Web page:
When is a conflict a war? The Cold War, a 45 year struggle between the United States and the Soviet Union, involved proxy wars on numerous fronts and periods of open confrontation. The most notable of these was the Cuban Missile Crisis that brought the world to the brink of nuclear disaster. It also marked the advent of asymmetric warfare, in which colonies won their independence and small powers resisted large ones by means of guerilla tactics. With the end of World War II and the spread of atomic weapons, direct massed fighting between more or less equally matched armies in the field became, with few exceptions, a thing of the past.

One of those field wars, largely ignored in the Western press, occurred between 1980 and 1988 between Iran and its neighbor, Iraq. The war was started by Iraqi dictator Saddam Hussein, who was then an American ally who calculated that it would meet with favor in Washington. Hoping to counter this, the Iranians released the hostages as a gesture to the newly-elected Ronald Reagan. Reagan pocketed the political windfall, but encouraged, armed and supported Saddam through a war that blunted potential Iranian adventurism for nearly a decade and cost a million lives. Three years later, Saddam’s army was destroyed when he ran afoul of American interests, and, a dozen years after, America occupied Iraq outright, putting U.S. forces along Baghdad’s 900-mile frontier with Iran.

The war Iran braced for did not materialize, as ethnic and religious antagonisms bogged America down in Iraq, and the Iranians, making common cause with their co-religionists, coopted the Shi’ite majority government that America had blunderingly installed in Baghdad. That led to civil war in Iraq and the effective reduction of most of it to an Iranian satellite. In turn, this opened the prospect of an Iranian-dominated Middle East from Tehran to the Mediterranean, with proxy militias in Iraq itself, Syria, Yemen and Lebanon. America, having paved this road, now stood as its sole impediment.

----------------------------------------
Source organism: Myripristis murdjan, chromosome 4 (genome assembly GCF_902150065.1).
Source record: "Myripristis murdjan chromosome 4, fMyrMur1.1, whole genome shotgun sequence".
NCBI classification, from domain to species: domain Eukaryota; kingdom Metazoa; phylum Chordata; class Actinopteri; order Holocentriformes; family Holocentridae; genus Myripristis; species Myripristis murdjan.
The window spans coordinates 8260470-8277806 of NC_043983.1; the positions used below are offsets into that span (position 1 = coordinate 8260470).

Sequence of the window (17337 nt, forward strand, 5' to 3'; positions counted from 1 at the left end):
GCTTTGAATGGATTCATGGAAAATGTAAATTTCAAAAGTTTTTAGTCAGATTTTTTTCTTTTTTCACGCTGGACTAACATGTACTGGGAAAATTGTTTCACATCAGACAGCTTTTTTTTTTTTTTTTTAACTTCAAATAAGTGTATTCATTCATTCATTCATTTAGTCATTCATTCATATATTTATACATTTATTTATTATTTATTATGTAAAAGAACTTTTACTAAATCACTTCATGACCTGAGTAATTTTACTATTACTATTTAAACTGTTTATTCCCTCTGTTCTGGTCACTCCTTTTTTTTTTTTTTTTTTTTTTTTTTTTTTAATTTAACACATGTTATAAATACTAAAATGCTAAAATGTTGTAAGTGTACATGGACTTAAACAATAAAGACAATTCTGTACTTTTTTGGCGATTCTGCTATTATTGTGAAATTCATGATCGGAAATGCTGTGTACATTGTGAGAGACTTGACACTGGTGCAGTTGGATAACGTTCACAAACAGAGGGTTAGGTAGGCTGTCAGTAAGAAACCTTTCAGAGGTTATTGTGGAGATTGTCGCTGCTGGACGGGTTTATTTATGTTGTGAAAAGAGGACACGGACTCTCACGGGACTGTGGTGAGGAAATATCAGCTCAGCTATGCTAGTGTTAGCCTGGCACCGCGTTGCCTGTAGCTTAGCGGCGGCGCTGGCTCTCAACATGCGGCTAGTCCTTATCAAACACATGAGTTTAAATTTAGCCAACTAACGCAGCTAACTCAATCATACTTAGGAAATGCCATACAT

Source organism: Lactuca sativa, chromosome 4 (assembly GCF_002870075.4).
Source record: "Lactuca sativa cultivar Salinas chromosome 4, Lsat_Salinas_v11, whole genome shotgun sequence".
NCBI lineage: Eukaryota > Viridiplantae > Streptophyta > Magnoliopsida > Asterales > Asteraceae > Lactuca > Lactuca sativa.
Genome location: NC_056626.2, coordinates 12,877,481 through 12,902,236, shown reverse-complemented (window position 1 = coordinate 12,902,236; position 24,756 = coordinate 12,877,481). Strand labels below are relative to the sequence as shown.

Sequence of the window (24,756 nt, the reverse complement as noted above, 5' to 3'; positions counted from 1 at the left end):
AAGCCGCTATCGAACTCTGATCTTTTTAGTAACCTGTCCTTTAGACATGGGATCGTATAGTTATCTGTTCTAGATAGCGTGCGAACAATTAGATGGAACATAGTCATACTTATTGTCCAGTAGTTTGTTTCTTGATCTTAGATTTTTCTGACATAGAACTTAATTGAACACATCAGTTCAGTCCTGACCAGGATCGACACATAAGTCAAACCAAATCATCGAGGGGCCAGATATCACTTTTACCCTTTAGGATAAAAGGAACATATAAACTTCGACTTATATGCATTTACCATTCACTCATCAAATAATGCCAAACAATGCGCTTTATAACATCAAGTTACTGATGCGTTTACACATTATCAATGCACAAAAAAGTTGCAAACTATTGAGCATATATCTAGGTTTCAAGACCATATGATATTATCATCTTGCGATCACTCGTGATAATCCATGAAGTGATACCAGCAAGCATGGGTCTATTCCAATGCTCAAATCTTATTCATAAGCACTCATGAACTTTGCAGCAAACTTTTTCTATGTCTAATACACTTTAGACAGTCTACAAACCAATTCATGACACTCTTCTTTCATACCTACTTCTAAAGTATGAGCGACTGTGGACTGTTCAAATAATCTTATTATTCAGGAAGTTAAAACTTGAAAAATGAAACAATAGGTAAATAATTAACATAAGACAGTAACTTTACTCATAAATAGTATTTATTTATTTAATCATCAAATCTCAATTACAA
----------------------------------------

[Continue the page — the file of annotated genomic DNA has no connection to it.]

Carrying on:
Barack Obama began his administration by launching a cyberattack on Iran’s nascent nuclear weapons program in collaboration with Israel in 2009. It was an effective blow, but not a conclusive one. Obama changed course in his second term, negotiating a multinational agreement to pause the Iranian program in return for lifting trade sanctions. It was not, strategically, a very favorable deal for the U.S. because it left Iran otherwise free to pursue its dreams of regional hegemony with little hindrance. However, it did at least offer an olive branch to Tehran after 40 years of unrelieved conflict.